The ability to selectively adjust levels and flow rates in fluid control systems is a fundamental aspect of dredged material and fluid management, and necessary to numerous farm and industrial processes. Historically, fluid management structures such as gates and weirs offer limited options for controlling levels and volume. Installation is generally permanent, with modifications being difficult and expensive. Critical flow rate adjustments can be severely limited, and maintaining antiquated systems requires hazardous maneuvers dependent on extensive manpower.
Weir stacks and water control gates are permanent structures used to maintain desired water levels, and to control the stage, discharge, distribution, delivery, or direction of water flow. A weir stack is a barrier that operates like a small adjustable dam, pooling water behind the stack while also maintaining a maximum water level by allowing it to flow steadily over the top of the stack. Common uses of weir stacks include altering the discharge flow of rivers to prevent downstream flooding, regulating fluid discharge, and rendering rivers navigable.
Typically, weir stacks consist of a stack of “stop logs” fabricated out of timber or aluminum and held into place with vertical channels. One problem is that buoyant stop logs can float, compromising the stack. Additionally, water level control is typically achieved by removing logs from or adding logs to the stack. Adjusting the weir stack places personnel at risk in situations where the flow of water is powerful.
Water control gates are used as an alternative to weir stacks. A control gate is a single, solid structure held into place with vertical channels, or hinged and employing water pressure to seat the gate. Water is drained from a reservoir by lifting a mechanically actuated gate. Constructing a water control gate is an expensive undertaking, because the structure requires a substantial foundation and complex engineering. Once installed, it is difficult to modify the structure as environmental conditions change. Another problem is that water released from the reservoir bottom may contain undesired sediment or be under unacceptably high pressure.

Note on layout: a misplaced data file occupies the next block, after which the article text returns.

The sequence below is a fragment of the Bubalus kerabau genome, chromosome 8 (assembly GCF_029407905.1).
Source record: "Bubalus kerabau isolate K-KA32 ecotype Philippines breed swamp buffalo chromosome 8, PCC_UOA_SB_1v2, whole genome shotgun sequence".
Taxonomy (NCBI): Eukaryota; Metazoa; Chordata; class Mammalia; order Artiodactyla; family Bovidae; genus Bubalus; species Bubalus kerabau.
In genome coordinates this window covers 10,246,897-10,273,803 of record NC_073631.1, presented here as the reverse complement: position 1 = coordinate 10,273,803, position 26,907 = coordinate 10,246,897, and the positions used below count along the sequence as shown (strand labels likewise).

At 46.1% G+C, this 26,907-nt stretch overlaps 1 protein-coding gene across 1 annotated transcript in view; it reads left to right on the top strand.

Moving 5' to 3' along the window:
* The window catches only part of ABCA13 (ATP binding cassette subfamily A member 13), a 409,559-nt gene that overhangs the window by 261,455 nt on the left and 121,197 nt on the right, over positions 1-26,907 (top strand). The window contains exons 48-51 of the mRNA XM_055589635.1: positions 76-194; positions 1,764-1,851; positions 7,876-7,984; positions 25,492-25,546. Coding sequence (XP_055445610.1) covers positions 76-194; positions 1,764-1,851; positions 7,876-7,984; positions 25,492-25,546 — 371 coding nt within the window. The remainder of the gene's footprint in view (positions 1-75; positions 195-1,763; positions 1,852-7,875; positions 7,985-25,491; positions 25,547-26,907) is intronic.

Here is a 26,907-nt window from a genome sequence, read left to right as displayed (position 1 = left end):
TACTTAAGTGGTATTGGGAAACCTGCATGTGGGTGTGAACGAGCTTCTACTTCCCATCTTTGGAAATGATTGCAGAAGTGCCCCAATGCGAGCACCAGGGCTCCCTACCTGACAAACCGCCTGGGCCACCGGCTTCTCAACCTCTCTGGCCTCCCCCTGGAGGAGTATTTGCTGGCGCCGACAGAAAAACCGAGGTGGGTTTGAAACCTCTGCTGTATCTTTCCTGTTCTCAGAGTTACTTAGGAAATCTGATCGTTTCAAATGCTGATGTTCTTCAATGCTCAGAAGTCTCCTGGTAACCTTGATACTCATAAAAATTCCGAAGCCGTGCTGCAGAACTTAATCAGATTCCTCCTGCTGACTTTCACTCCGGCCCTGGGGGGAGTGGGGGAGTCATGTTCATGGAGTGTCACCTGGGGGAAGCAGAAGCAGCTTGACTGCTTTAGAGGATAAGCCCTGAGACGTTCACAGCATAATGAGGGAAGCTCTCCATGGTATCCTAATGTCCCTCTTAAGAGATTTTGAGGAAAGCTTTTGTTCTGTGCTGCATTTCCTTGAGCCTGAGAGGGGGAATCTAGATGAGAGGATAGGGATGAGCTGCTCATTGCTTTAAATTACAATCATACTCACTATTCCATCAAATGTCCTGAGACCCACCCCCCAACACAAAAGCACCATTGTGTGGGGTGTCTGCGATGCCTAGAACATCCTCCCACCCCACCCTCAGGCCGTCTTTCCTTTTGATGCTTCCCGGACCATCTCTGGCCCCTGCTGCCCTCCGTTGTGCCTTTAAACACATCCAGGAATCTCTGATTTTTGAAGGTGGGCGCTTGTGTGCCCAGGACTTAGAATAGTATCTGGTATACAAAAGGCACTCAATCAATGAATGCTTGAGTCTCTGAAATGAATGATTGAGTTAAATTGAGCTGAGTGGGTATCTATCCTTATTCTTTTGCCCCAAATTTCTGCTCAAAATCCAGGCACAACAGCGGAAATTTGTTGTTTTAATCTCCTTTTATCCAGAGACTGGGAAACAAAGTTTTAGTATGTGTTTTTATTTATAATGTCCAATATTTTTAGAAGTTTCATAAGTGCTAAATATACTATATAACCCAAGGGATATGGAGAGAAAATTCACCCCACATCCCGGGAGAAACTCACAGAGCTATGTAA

Traditional water control structures offer limited options for adjusting and controlling the flow of water, are difficult to modify, and are not capable of achieving incremental release or multiple flow paths. The Composite C-Channel is an incrementally adjustable fluid control system that allows for multiple uses as a sluice, weir, or suspended orifice. The innovation allows the operator to adjust fluid height and flow by incrementally raising or lowering the stacked beams with orifices. C-Channel is externally operated using a simple actuation tool to move stacking members up and down as guided by vertical channels. All four sides are adjustable to achieve desired flow rate and fluid level. C-Channel's negative buoyancy, watertight beams, and supporting structure are entirely fabricated out of durable composites and plastics.
C-Channel provides significant improvements over traditional gate/weir designs in terms of safety, design life, materials costs, and ease of installation, operation, and removal. Composite riser boards are lighter than wood, heavier than water, and dimensionally stable, non-absorbent, and inert. The easily operated functionality eliminates the need for special access, such as the use of floating docks, to manipulate a common weir stack of timber beams that can be overly buoyant or waterlogged and heavy. The system can be disassembled comparatively easily for relocation, and there are no permanent openings in the C-Channel system to permit unregulated flow.